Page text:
Large molecule makers must apply “adaptive manufacturing” to all aspects of production, from filling and labelling to visual inspections and remote monitoring, said Ranjit Sarpal, principal scientist, drug product development, at Bioprocess International conference, which kicked off in Boston on Tuesday.
Sarpal said the anticipated future pressures from biosimilar competition and healthcare reform, as well as continued high-variation, low-volume orders, will all drive industry towards adaptive and single-use tech.
Single-use fermentation equipment is widely acknowledged to have a quicker turn-around (around eight to ten hours per batch) than stainless steel and to allow more flexibility for sites to switch between product lines. Sarpal added that it also has a smaller footprint – switching from traditional methods reduces a plant’s consumption by two-thirds, he claimed, although it does incur high upfront capital costs.
Beyond bags: adaptive manufacturing
Sarpal stressed the usefulness of adaptive, remote monitoring for facilities of the future, to provide centralised process development support for manufacturing networks. Remote sensing and collaboration can enable PD groups working from afar, and reduce on-site process development support, monitoring, and travel costs, he said. Real-time information on deviations, via remote visualisation (“in the style of Google Glass”) can limit product impact, he added.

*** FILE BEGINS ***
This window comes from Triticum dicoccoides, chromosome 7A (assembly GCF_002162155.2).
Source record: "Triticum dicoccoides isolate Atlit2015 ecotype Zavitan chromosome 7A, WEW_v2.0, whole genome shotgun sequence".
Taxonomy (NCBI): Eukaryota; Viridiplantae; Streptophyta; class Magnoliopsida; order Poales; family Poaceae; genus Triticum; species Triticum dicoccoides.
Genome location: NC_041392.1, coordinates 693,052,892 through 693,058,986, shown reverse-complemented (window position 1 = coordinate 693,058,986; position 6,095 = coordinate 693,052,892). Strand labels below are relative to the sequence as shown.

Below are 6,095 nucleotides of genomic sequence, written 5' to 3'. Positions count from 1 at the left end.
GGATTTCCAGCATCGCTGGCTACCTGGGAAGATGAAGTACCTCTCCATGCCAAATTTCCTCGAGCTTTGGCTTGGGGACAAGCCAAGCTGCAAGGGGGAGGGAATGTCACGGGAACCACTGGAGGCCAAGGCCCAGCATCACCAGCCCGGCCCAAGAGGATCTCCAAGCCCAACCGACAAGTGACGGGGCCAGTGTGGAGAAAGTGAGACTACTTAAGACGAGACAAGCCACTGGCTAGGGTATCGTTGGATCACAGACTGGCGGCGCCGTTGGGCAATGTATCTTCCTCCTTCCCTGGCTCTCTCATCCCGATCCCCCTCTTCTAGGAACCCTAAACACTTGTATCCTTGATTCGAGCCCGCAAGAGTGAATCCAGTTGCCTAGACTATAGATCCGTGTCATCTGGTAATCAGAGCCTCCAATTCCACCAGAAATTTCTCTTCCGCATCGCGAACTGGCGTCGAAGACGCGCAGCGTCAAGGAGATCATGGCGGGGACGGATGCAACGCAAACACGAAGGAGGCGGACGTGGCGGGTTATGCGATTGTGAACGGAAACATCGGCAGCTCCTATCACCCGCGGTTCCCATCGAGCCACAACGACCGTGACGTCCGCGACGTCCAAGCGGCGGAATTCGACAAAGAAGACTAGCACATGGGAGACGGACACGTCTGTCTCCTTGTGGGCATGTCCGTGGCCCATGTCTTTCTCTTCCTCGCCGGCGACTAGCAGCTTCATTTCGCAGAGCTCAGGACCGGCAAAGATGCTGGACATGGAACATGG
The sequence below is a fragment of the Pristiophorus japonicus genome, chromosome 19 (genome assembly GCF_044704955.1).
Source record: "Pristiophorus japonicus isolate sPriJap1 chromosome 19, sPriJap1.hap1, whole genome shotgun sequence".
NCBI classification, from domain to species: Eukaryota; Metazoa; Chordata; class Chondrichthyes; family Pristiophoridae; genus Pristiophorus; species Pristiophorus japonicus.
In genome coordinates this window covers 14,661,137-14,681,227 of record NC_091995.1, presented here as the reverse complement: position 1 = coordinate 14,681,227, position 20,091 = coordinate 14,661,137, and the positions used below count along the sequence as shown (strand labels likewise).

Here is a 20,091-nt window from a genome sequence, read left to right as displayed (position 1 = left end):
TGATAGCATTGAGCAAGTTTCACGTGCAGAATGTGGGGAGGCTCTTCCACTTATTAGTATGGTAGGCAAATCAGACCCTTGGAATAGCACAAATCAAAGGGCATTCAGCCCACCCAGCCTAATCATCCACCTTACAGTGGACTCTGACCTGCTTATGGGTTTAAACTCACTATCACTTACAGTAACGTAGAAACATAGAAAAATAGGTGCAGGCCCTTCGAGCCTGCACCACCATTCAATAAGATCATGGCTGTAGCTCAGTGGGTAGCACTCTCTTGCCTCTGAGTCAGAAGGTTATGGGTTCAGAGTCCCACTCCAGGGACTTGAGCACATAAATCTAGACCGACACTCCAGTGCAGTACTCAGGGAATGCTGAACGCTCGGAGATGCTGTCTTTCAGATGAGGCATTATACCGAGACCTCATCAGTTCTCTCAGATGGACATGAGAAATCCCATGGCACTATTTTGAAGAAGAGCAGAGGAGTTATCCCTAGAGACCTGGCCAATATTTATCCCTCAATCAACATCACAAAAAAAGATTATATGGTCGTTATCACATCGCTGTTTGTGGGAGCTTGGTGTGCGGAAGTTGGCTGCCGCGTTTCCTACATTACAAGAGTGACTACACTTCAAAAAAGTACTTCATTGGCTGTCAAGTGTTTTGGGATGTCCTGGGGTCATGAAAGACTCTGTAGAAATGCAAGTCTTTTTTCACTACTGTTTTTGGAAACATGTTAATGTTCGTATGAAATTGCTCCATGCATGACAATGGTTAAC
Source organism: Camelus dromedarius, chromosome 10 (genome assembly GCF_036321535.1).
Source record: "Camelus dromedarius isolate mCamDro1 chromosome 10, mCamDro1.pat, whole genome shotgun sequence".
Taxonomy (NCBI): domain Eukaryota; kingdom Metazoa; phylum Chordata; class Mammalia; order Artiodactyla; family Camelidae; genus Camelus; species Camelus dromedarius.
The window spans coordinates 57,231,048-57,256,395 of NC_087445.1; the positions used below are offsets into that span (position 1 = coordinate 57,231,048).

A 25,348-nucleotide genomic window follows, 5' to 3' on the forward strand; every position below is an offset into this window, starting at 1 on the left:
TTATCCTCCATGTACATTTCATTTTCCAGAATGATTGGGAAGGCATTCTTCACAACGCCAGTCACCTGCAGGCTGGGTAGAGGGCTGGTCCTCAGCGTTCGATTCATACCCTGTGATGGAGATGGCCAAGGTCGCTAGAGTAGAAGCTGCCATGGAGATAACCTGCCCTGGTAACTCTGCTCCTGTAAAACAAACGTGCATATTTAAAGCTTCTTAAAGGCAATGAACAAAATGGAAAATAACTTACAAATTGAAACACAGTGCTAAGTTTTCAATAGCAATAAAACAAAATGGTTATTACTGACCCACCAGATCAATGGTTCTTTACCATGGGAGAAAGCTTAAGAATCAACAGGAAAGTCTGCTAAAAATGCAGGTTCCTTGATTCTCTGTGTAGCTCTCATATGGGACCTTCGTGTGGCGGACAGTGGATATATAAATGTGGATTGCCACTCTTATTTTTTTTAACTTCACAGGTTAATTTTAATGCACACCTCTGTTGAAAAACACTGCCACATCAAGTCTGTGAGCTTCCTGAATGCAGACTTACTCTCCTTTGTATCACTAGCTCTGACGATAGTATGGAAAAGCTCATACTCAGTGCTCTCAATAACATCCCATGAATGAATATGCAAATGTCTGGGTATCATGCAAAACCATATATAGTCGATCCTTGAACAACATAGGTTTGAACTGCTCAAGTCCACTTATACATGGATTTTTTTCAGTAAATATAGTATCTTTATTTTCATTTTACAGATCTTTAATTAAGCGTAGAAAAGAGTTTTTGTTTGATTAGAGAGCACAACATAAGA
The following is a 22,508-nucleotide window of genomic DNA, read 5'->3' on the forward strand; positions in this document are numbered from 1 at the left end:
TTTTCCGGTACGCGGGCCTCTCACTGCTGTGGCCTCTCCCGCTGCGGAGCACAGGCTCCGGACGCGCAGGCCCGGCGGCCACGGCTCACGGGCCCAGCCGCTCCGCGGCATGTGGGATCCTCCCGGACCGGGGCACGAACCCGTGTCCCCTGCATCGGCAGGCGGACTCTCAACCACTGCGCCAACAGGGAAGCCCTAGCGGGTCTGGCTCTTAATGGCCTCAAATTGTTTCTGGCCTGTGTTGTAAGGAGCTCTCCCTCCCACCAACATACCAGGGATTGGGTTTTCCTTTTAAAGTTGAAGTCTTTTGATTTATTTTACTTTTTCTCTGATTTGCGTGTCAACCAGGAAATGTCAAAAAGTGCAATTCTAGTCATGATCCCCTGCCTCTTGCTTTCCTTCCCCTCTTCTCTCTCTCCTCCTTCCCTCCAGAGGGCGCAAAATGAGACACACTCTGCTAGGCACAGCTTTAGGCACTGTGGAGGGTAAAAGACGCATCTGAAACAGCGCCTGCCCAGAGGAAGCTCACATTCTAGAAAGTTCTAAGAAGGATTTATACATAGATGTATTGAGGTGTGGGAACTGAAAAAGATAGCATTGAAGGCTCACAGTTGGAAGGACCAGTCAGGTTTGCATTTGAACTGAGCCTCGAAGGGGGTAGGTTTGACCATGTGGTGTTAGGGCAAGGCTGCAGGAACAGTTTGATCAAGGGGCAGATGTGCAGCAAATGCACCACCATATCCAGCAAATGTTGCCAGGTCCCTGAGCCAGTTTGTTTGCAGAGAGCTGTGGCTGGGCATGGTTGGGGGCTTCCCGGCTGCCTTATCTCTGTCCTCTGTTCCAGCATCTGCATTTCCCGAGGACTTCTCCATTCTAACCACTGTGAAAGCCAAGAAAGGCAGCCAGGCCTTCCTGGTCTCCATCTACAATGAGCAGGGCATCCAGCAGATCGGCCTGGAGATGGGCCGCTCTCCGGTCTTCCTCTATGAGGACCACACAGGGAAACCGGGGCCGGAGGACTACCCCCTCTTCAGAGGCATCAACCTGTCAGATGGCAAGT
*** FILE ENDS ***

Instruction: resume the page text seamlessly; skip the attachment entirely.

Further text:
Filling and inspections are another area that can benefit from adaptive production, Sarpal claimed. Robotic fillers which can switch between different lines and container types are better than dedicated vial and syringe lines, he said. Flexible filling stations reduce facility footprint, capital and labour, and also allow companies a lower-cost, lower-risk way of entering emerging markets and refitting existing plants.
Meanwhile, visual inspections can in part be taken over by “a single adaptive automated visual inspection machine;” a cost-effective investment for vials, syringes, and cartridge inspection, said Sarpal. He recommended sticking to manual visual inspection for the smallest volume lines.